The members show their appreciation. They give a chicken to my friend. They give us cabbage and eggplant and wild bush fruit and tomatoes and some sort of dried leaves.

Because the route was so difficult on the way in, we take a different route on the way back home which is significantly faster. At one point we drive past a wall of fire at least a kilometer long. The wind was blowing hot smoke across the road. I just held my breath and blasted through the thin wall of heat on the moto.

By the time it was almost dark, we turned off the pavement onto a dirt road for the last 45km or so to Bere. What a challenge! Much traffic was on the road returning from the market in Bere. The dust was very thick. I could barely see the tail light of the moto about 100 feet in front of me. As vehicles whizzed by, we pulled into the sandy ditch for more safety. We kept encountering herds of longhorn cattle being herded by the Arabs. One pair of cattle were tied to each other as one tried to go on one side and the other on the other side of my friend's moto. He acted quickly to startle one and then quickly moved the moto. That was a near disaster. We pressed on, even though we could hardly see anymore there was so much dust in our eyes. Only about 6km from home, I heard a different swwoooossshhhh sound from my front tire; it was flat. I pulled out my pocket pump, pumped it up, and made it home.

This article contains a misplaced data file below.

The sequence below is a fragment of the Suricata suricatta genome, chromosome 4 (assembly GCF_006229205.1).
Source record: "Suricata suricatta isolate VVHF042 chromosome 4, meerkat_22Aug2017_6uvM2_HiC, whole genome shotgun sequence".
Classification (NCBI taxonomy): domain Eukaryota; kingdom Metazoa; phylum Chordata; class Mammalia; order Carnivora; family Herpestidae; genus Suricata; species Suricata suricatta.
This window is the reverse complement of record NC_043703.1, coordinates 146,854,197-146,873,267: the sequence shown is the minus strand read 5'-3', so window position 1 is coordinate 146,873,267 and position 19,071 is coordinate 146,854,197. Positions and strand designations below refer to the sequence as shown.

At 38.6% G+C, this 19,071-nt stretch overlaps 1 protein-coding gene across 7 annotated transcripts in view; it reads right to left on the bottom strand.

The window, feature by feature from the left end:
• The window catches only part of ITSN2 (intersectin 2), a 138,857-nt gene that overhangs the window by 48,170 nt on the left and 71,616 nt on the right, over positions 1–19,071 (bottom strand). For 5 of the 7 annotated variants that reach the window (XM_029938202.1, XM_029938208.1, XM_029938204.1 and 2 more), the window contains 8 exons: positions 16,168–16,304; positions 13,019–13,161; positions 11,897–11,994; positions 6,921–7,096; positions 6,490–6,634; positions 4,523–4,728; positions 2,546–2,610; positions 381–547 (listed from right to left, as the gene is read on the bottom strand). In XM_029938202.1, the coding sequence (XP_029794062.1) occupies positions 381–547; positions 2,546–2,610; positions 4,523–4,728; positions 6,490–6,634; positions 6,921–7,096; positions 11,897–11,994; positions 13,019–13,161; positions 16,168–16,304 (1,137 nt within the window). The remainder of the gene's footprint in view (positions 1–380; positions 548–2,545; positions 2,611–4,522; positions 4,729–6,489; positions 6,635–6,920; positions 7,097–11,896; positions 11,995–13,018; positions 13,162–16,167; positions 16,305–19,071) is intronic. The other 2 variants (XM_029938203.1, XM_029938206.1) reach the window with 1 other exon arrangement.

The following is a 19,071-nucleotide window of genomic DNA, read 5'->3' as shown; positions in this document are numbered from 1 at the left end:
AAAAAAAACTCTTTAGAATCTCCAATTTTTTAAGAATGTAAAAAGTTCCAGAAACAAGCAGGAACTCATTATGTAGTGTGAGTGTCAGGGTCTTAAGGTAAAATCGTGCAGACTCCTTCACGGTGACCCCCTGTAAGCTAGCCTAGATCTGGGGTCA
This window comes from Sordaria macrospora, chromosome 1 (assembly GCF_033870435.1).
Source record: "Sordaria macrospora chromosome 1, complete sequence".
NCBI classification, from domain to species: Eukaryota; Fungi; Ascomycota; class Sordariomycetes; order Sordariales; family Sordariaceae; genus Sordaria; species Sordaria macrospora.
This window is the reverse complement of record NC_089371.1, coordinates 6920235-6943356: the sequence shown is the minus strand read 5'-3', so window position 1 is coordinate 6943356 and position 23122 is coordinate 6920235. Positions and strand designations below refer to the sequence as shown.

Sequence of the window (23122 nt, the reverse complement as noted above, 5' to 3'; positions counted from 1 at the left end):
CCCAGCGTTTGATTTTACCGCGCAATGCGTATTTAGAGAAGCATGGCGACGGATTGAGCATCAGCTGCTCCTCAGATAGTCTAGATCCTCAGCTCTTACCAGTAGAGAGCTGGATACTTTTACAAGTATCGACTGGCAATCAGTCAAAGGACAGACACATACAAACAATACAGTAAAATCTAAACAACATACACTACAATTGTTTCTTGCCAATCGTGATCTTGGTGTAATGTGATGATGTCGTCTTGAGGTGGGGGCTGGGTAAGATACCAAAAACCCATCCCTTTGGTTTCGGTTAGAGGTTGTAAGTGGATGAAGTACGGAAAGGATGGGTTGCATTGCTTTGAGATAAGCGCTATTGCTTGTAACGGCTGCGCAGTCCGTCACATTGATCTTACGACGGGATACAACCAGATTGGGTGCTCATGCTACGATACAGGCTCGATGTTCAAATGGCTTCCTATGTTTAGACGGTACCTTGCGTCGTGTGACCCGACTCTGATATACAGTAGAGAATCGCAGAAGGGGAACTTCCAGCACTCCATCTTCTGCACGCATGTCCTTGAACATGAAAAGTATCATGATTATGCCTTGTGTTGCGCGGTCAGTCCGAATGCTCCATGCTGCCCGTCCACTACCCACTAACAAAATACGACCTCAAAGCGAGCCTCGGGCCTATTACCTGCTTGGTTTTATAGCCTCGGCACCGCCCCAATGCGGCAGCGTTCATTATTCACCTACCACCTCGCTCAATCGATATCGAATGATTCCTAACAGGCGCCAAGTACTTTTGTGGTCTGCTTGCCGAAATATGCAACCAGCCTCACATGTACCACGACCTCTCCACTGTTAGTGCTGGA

Upon arrival, my wife was eager to greet me and happy that I was safe. She had prepared a wonderful meal of tomato sandwiches with oat burgers and soup. Mmmm. It was good to be home, even though I was only gone for two days.

I was eager to bathe. Even though I tried to wear a sun hat and long sleeves much of the time, I still got badly burned. Thankfully my sunglasses kept most of the filth out of my eyes. And my sweaty face collected much dust.

Jonathan dusty face
Jonathan burnt face

And so ended my trip to Bongor. We are excited to see that the pastor there is ready to begin preparations for the school session. Please pray that many of the members from the four sites we visited will attend the two-week training and that the Holy Spirit will go ahead of us and prepare the hearts of the people to receive the messages of truth in Scripture. Please also pray for the five of us (Jonathan, Melody, David, Sarah, and Lyonl) who are preparing the material to teach. This time most of us will take public transportation instead of motos.

I thank God for safety on such a long journey by motorbike. We also are looking forward to when our vehicle arrives, hopefully within a few months. God has provided the funding already, and we are almost decided on the make and model and a source. This way it will be a lot easier for my family to come with me as we do mobile schools around the country.

Stay tuned for more updates. We start the school in Bongor in just over a week!

In His service,
Jonathan and Melody and Gideon